Monthly Market UpdateSubmitted by TLWM Financial on April 30th, 2019
Another steady month for stocks in March brought the first quarter to a close with the S&P 500 rallying about 13% over the first three months of the year while international stocks also performed well closing the quarter up about 9.5% (MSCI World ex-US, YCharts), albeit both still down from their all-time highs. We are encouraged by the continued recovery of the stock market this year; however, we continue to monitor a number of uncertainties including trade and Brexit along with our economic dashboard.
Our economic dashboard, which consists of indicators that have historically been good signals ahead of a recession, is currently sending mixed signals. Recently, the yield curve spread indicator triggered as the yield curve inverted (which happens when short-term rates move above long-term rates). This change resulted in a downgrade to red from yellow, while at the same time recent market strength has led us to upgrade our technical indicator to green. While these conflicting signs may seem confusing it’s important to note that although an inversion in the yield curve has historically been a good indicator of a recession, it has not been a good timing indicator. We feel that the inverted yield curve potentially signals an increase in the odds of a recession in the years to come, but does not signal that a recession is imminent. In fact, the US economy has historically peaked an average of 16 months after an initial yield curve inversion (LPL Financial). Therefore, we are not making any immediate changes to the portfolio and remain fully allocated at this time.
Our short to intermediate term outlook is still positive but we are more cautious looking out beyond 12 months as we believe the chance of recession has increased. We will continue to watch our dashboard, economic data, trade, Brexit and other geopolitical events very closely and stand ready to make changes to portfolios when needed.
Please find our economic dashboard below:
 These Leading Indices predict each state's coincident index growth rate for six months. Estimates are based on a vector autoregression model along with state-level housing permits, initial claims for unemployment insurance, delivery times from the ISM manufacturing survey, and interest rate spreads between 3-month and 10-year treasuries. There is also a US national prediction. (YCHARTS)
2 The small business optimism index is compiled from a survey that is conducted each month by the National Federation of Independent Business (NFIB) of its members. The index is a composite of 10 seasonally adjusted components based on the following questions: plans to increase employment, plans to make capital outlays, plans to increase inventories, expect economy to improve, expect real sales higher, current inventory, current job openings, expected credit conditions, now a good time to expand, and earnings trend. (Bloomberg)
Your TLWM Team
*Investment advice offered through TLWM, LLC., a registered investment advisor.
*The Standard & Poor's 500 (S&P 500) is an unmanaged group of securities considered to be representative of the stock market in general. You cannot invest directly in this index.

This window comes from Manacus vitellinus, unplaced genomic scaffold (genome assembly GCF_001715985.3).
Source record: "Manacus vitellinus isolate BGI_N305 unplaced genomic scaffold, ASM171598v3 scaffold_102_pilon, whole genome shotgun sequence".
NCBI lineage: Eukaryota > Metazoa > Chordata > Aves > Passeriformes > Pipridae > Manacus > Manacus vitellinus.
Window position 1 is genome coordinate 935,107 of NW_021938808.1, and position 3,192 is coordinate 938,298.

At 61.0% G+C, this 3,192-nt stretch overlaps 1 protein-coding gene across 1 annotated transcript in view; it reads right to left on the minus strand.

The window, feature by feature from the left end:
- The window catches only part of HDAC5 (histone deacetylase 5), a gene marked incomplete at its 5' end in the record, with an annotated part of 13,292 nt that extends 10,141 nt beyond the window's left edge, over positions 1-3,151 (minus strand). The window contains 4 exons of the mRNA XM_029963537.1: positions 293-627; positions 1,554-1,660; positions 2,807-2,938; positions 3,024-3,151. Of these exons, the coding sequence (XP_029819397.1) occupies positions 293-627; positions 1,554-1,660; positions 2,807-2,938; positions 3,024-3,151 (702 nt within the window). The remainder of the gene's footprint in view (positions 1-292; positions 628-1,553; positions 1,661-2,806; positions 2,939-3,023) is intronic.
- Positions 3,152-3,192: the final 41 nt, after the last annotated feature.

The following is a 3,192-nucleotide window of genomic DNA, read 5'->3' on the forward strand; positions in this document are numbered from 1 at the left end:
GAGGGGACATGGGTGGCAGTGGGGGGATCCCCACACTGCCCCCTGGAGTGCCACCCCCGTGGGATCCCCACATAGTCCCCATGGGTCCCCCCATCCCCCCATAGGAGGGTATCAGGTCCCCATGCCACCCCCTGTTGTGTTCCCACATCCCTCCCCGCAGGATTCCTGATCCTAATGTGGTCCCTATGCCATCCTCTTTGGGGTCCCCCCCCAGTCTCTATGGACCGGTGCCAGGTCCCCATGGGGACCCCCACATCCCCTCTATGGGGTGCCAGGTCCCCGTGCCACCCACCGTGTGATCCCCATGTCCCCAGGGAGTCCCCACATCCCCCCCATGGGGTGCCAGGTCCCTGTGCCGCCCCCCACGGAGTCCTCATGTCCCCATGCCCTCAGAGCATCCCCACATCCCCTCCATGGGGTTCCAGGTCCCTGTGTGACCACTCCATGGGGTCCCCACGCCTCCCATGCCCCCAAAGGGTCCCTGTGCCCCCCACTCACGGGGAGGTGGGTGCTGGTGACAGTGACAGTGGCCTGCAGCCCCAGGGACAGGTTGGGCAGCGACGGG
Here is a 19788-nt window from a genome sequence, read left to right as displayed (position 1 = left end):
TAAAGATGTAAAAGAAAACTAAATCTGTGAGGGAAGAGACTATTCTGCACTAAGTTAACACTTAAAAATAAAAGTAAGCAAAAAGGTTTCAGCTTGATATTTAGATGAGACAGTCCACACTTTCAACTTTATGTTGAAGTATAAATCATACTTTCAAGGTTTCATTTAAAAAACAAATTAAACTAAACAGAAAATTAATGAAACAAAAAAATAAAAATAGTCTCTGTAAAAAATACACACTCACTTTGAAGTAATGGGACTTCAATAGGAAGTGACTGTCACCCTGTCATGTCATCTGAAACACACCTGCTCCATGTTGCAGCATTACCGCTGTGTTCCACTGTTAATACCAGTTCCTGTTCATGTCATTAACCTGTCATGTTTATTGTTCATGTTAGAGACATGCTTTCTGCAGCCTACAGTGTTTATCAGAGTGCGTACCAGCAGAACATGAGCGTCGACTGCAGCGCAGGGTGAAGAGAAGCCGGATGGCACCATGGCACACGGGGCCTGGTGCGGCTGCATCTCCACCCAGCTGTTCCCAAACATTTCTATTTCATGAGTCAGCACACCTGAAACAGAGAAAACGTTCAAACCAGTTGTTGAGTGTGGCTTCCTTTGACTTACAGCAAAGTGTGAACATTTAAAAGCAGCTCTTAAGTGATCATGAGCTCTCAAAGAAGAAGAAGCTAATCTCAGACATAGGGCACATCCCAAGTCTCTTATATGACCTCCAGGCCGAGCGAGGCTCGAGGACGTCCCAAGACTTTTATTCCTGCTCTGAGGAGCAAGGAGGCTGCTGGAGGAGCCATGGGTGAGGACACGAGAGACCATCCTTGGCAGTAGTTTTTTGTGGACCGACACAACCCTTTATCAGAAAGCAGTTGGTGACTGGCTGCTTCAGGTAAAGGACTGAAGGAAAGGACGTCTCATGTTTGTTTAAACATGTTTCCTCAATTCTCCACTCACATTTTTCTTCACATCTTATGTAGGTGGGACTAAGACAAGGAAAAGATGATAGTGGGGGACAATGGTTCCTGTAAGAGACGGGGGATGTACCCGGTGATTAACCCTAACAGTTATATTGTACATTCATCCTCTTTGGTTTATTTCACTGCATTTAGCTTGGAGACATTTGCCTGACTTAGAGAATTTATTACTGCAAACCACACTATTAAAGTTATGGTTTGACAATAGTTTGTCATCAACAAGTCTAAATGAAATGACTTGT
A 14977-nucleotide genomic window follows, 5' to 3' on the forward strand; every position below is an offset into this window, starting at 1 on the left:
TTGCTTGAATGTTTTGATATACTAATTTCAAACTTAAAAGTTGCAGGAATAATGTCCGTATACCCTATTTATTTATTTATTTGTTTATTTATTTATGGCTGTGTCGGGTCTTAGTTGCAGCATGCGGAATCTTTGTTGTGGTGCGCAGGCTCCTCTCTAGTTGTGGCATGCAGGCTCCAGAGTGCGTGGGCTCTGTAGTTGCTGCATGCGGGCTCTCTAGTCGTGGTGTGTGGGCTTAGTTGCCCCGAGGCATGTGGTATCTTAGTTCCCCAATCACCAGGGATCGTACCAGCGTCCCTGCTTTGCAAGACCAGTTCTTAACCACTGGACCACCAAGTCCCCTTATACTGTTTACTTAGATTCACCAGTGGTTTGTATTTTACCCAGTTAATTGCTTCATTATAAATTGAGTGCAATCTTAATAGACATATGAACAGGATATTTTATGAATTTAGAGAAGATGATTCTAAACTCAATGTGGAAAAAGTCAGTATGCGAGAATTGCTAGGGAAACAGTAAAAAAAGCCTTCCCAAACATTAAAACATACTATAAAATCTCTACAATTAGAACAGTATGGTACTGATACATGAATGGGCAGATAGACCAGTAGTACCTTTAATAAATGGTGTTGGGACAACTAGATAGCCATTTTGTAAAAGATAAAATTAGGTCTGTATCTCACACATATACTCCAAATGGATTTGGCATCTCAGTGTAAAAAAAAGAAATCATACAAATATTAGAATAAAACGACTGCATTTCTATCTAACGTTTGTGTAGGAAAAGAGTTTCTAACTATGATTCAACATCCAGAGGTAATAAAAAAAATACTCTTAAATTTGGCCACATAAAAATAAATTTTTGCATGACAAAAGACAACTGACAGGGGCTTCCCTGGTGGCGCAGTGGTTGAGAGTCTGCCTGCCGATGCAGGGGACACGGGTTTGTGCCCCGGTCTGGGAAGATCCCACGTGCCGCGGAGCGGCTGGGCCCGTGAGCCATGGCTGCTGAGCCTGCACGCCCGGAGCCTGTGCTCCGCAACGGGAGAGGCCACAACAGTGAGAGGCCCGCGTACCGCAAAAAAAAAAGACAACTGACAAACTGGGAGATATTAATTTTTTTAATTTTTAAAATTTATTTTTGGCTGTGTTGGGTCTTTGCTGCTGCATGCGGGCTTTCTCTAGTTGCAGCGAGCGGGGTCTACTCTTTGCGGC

*The Standard & Poor’s 500 (S&P 500) is an unmanaged index. Unmanaged index returns do not reflect fees, expenses, or sales charges. Index performance is not indicative of the performance of any investment.
*The MSCI EAFE Index is a free float-adjusted market capitalization index that is designed to measure the equity market performance of developed markets, excluding the US & Canada. The MSCI EAFE Index consists of the following developed country indices: Australia, Austria, Belgium, Denmark, Finland, France, Germany, Hong Kong, Ireland, Israel, Italy, Japan, the Netherlands, New Zealand, Norway, Portugal, Singapore, Spain, Sweden, Switzerland and the UK.
*Investing in foreign securities involves special additional risks. These risks include, but are not limited to, currency risk, political risk, and risk associated with varying accounting standards. Investing in emerging markets may accentuate these risks.
*The 10-year Treasury Note represents debt owed by the United States Treasury to the public. Since the U.S. Government is seen as a risk-free borrower, investors use the 10-year Treasury Note as a benchmark for the long-term bond market.
*Government bonds and Treasury Bills are guaranteed by the U.S. government as to the timely payment of principal and interest and, if held to maturity, offer a fixed rate of return and fixed principal value. However, the value of fund shares is not guaranteed and will fluctuate.
*Typically, the values of fixed-income securities change inversely with prevailing interest rates. Therefore, a fundamental risk of fixed-income securities is interest rate risk, which is the risk that their value will generally decline as prevailing interest rates rise, which may cause your account value to likewise decrease, and vice versa. How specific fixed income securities may react to changes in interest rates will depend on the specific characteristics of each security. Fixed-income securities are also subject to credit risk, prepayment risk, valuation risk, and liquidity risk. Credit risk is the chance that a bond issuer will fail to pay interest and principal in a timely manner, or that negative perceptions of the issuer’s ability to make such payments will cause the price of a bond to decline.